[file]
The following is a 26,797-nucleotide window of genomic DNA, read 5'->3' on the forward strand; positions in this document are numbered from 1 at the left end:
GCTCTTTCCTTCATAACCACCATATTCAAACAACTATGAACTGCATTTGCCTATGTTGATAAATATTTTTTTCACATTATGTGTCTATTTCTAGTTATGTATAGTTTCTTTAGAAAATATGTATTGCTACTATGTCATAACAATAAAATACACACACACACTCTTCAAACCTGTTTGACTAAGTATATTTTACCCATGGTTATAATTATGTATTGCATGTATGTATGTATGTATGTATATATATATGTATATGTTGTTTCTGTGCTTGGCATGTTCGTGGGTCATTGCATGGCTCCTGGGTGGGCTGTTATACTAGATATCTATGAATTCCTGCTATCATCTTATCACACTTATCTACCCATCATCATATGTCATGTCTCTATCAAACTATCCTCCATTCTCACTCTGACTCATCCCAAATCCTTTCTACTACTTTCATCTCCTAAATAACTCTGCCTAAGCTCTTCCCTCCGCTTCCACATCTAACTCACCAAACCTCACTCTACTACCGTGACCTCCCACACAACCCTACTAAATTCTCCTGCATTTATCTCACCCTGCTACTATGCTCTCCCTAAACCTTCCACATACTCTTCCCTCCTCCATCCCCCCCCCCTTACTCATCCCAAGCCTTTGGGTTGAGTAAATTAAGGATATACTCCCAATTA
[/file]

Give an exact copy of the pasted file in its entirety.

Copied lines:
The following is a 26,797-nucleotide window of genomic DNA, read 5'->3' on the forward strand; positions in this document are numbered from 1 at the left end:
GCTCTTTCCTTCATAACCACCATATTCAAACAACTATGAACTGCATTTGCCTATGTTGATAAATATTTTTTTCACATTATGTGTCTATTTCTAGTTATGTATAGTTTCTTTAGAAAATATGTATTGCTACTATGTCATAACAATAAAATACACACACACACTCTTCAAACCTGTTTGACTAAGTATATTTTACCCATGGTTATAATTATGTATTGCATGTATGTATGTATGTATGTATATATATATGTATATGTTGTTTCTGTGCTTGGCATGTTCGTGGGTCATTGCATGGCTCCTGGGTGGGCTGTTATACTAGATATCTATGAATTCCTGCTATCATCTTATCACACTTATCTACCCATCATCATATGTCATGTCTCTATCAAACTATCCTCCATTCTCACTCTGACTCATCCCAAATCCTTTCTACTACTTTCATCTCCTAAATAACTCTGCCTAAGCTCTTCCCTCCGCTTCCACATCTAACTCACCAAACCTCACTCTACTACCGTGACCTCCCACACAACCCTACTAAATTCTCCTGCATTTATCTCACCCTGCTACTATGCTCTCCCTAAACCTTCCACATACTCTTCCCTCCTCCATCCCCCCCCCCTTACTCATCCCAAGCCTTTGGGTTGAGTAAATTAAGGATATACTCCCAATTA